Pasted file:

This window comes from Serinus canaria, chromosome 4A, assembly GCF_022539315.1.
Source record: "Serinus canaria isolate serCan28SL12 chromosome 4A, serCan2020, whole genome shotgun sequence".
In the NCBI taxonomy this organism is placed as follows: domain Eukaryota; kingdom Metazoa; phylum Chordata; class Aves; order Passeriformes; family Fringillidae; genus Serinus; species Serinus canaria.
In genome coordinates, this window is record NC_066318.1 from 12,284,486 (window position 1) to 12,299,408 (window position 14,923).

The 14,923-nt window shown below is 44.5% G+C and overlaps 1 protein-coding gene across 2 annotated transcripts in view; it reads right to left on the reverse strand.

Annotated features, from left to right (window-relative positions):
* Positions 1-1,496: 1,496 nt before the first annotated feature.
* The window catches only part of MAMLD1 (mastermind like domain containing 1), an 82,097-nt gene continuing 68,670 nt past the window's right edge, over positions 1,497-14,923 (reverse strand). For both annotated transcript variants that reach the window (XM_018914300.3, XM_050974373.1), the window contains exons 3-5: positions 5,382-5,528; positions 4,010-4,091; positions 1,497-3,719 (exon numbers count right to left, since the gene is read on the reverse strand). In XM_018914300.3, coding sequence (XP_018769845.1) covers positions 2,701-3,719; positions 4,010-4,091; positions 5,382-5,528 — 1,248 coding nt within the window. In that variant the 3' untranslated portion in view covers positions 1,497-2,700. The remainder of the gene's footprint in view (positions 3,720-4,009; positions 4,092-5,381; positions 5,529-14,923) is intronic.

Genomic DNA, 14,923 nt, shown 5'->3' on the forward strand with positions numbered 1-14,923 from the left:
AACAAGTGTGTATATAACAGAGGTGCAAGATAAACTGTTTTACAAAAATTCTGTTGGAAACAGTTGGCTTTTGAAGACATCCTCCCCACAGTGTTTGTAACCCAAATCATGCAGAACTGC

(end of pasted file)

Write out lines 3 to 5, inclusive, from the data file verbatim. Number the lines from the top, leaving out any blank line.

In the NCBI taxonomy this organism is placed as follows: domain Eukaryota; kingdom Metazoa; phylum Chordata; class Aves; order Passeriformes; family Fringillidae; genus Serinus; species Serinus canaria.
In genome coordinates, this window is record NC_066318.1 from 12,284,486 (window position 1) to 12,299,408 (window position 14,923).

The 14,923-nt window shown below is 44.5% G+C and overlaps 1 protein-coding gene across 2 annotated transcripts in view; it reads right to left on the reverse strand.